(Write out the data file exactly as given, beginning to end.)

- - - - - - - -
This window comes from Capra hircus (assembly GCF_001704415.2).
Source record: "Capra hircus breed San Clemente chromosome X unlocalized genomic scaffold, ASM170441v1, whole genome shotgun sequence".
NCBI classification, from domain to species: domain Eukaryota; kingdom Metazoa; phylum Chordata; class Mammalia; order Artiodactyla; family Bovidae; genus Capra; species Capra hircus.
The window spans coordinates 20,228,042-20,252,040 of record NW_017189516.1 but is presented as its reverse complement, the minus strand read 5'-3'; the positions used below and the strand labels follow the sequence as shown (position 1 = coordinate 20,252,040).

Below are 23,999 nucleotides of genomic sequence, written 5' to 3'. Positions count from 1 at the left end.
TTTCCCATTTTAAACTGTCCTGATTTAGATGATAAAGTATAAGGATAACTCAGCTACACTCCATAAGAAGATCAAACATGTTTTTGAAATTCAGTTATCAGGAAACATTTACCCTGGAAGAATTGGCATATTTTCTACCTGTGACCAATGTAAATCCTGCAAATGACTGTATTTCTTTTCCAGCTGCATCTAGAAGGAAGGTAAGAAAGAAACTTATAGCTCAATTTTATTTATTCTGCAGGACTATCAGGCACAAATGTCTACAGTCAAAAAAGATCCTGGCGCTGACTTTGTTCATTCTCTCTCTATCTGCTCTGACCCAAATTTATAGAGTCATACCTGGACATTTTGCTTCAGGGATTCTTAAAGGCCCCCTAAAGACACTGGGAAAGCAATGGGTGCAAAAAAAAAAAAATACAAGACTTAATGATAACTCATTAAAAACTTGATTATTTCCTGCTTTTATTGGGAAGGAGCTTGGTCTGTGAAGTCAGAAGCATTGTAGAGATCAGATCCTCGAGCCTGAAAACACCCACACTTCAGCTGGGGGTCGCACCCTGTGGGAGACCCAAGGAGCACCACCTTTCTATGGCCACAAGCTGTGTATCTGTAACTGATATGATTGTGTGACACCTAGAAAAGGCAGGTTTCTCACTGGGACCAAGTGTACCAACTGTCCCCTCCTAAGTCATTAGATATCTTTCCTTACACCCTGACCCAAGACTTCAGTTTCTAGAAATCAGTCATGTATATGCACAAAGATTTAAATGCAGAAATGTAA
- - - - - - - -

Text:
This window comes from Capra hircus (assembly GCF_001704415.2).
Source record: "Capra hircus breed San Clemente chromosome X unlocalized genomic scaffold, ASM170441v1, whole genome shotgun sequence".
NCBI classification, from domain to species: domain Eukaryota; kingdom Metazoa; phylum Chordata; class Mammalia; order Artiodactyla; family Bovidae; genus Capra; species Capra hircus.
The window spans coordinates 20,228,042-20,252,040 of record NW_017189516.1 but is presented as its reverse complement, the minus strand read 5'-3'; the positions used below and the strand labels follow the sequence as shown (position 1 = coordinate 20,252,040).

Below are 23,999 nucleotides of genomic sequence, written 5' to 3'. Positions count from 1 at the left end.
TTTCCCATTTTAAACTGTCCTGATTTAGATGATAAAGTATAAGGATAACTCAGCTACACTCCATAAGAAGATCAAACATGTTTTTGAAATTCAGTTATCAGGAAACATTTACCCTGGAAGAATTGGCATATTTTCTACCTGTGACCAATGTAAATCCTGCAAATGACTGTATTTCTTTTCCAGCTGCATCTAGAAGGAAGGTAAGAAAGAAACTTATAGCTCAATTTTATTTATTCTGCAGGACTATCAGGCACAAATGTCTACAGTCAAAAAAGATCCTGGCGCTGACTTTGTTCATTCTCTCTCTATCTGCTCTGACCCAAATTTATAGAGTCATACCTGGACATTTTGCTTCAGGGATTCTTAAAGGCCCCCTAAAGACACTGGGAAAGCAATGGGTGCAAAAAAAAAAAAATACAAGACTTAATGATAACTCATTAAAAACTTGATTATTTCCTGCTTTTATTGGGAAGGAGCTTGGTCTGTGAAGTCAGAAGCATTGTAGAGATCAGATCCTCGAGCCTGAAAACACCCACACTTCAGCTGGGGGTCGCACCCTGTGGGAGACCCAAGGAGCACCACCTTTCTATGGCCACAAGCTGTGTATCTGTAACTGATATGATTGTGTGACACCTAGAAAAGGCAGGTTTCTCACTGGGACCAAGTGTACCAACTGTCCCCTCCTAAGTCATTAGATATCTTTCCTTACACCCTGACCCAAGACTTCAGTTTCTAGAAATCAGTCATGTATATGCACAAAGATTTAAATGCAGAAATGTAA